In October of 2000, Billups requested that his Chapter 13 bankruptcy petition be converted to a Chapter 7 case. As part of the conversion, the bankruptcy court ordered Billups to file amended or updated schedules to the Chapter 7 trustee reflecting any financial changes since he first filed schedules with the bankruptcy court. However, Billups did not report the pending lawsuit against Pemco. When he filed the amended schedules, he certified to the bankruptcy court that the schedules were true and accurate. On January 23, 2001, Billups received a "no asset," complete discharge of his debts, totaling over $38,000. The parties agree that the bankruptcy court, the bankruptcy trustee, and Billups' creditors never knew about the pending lawsuit.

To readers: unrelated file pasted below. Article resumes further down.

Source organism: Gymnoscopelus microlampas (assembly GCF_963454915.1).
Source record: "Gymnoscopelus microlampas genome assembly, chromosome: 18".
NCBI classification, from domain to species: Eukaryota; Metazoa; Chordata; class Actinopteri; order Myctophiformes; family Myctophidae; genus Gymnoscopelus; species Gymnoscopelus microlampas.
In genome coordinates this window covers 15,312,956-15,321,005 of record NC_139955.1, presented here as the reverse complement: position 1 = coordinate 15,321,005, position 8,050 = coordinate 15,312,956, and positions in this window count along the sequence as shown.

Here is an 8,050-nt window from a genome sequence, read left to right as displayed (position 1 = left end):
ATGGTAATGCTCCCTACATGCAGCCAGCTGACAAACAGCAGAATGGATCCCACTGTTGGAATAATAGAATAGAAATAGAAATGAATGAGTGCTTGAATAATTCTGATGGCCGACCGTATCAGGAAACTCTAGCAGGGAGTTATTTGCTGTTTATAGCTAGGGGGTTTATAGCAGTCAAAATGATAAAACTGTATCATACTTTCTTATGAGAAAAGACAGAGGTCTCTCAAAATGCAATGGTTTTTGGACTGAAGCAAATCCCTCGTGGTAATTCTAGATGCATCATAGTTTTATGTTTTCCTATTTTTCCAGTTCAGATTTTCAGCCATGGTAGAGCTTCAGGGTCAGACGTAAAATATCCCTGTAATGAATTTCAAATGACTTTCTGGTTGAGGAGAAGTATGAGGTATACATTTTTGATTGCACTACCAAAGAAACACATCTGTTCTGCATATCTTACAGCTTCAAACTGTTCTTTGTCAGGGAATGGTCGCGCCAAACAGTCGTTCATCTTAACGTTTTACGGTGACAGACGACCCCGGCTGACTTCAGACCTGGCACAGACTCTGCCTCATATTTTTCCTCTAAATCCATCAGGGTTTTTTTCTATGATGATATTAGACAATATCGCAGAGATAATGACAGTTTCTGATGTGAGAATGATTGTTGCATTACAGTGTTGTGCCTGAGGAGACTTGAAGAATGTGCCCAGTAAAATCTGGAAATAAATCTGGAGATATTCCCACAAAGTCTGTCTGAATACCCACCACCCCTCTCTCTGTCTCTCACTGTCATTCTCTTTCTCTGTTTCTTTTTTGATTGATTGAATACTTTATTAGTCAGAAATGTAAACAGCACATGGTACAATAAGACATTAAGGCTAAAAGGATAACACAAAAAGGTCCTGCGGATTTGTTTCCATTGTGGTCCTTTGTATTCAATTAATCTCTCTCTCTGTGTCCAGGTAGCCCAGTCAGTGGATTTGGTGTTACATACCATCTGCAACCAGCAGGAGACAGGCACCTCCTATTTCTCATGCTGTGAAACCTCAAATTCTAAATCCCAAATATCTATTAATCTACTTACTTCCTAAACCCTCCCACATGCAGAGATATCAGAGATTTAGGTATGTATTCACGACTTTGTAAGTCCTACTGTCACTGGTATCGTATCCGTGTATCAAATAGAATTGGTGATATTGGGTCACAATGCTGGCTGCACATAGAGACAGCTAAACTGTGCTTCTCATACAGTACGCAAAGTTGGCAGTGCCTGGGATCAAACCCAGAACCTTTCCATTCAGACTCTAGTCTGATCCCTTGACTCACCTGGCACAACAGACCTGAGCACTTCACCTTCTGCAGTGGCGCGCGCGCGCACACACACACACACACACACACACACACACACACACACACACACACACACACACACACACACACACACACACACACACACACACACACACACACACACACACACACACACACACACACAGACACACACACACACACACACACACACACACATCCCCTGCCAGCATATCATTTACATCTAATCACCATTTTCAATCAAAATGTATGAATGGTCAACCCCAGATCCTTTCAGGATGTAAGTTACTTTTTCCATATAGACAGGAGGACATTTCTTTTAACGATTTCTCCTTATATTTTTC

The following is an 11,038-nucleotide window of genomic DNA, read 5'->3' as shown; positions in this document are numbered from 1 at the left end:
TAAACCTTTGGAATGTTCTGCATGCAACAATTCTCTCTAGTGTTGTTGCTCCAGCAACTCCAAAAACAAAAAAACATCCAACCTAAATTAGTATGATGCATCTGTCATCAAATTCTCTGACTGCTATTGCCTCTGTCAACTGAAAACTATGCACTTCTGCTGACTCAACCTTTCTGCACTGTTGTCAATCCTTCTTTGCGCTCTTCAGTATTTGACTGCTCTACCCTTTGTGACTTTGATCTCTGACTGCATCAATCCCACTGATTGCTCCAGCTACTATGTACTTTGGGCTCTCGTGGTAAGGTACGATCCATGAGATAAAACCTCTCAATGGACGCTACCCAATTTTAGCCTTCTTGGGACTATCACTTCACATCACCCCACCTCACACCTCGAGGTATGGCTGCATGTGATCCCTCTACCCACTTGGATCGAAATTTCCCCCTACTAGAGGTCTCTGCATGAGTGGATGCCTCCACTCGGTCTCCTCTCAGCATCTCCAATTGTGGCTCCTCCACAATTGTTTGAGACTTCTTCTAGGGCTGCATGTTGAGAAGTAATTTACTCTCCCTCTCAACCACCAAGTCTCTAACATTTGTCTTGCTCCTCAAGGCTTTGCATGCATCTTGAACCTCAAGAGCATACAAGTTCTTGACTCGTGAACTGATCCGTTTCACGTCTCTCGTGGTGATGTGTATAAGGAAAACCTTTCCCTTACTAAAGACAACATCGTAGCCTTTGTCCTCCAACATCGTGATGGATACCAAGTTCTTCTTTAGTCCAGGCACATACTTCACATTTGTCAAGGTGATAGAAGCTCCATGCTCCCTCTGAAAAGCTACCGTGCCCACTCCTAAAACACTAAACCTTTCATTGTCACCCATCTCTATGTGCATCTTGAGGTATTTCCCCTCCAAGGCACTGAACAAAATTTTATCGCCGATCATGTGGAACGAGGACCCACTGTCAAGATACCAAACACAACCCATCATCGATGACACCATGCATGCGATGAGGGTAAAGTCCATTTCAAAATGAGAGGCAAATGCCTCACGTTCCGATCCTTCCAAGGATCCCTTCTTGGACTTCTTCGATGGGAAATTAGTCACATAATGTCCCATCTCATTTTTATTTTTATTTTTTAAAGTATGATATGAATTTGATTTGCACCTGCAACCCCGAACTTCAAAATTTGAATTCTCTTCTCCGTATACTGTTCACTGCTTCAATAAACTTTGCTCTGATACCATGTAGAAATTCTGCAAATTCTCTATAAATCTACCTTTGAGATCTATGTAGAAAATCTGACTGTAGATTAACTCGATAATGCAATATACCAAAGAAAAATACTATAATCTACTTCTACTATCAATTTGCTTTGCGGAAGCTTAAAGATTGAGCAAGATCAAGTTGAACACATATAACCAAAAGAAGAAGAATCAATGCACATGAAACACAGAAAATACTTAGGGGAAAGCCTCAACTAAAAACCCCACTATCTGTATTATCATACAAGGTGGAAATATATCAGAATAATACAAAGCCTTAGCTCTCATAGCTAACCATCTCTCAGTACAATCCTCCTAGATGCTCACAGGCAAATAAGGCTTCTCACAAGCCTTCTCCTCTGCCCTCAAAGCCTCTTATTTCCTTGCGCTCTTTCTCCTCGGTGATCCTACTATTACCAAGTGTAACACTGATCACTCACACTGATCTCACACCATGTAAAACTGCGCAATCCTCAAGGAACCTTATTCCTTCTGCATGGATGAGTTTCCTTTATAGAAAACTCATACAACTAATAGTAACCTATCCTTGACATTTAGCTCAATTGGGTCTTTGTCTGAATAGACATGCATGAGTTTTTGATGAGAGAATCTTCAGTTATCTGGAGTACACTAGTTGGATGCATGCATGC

Pemco moved for summary judgment on all of Billups' claims on May 3, 2001, asserting that the doctrine of judicial estoppel barred Billups from pursuing his claims against Pemco because he failed to disclose the claims to the bankruptcy court. Billups appeals the district court's grant of summary judgment.

II. Standard of Review

We review the granting of summary judgment de novo, and the district court's findings of fact for clear error. Levinson v. Reliance Standard Life Ins. Co., 245 F.3d 1321, 1325 (11th Cir. 2001). Additionally, we review the district court's application of judicial estoppel for abuse of discretion. Talavera v. School Bd. of Palm Beach County, 129 F.3d 1214, 1216 (11th Cir. 1997).

III. Discussion

A. Application to Monetary Claims

Billups argues that the district court erred in applying the doctrine of judicial estoppel in this case because: (1) Pemco was not a party to the bankruptcy proceedings;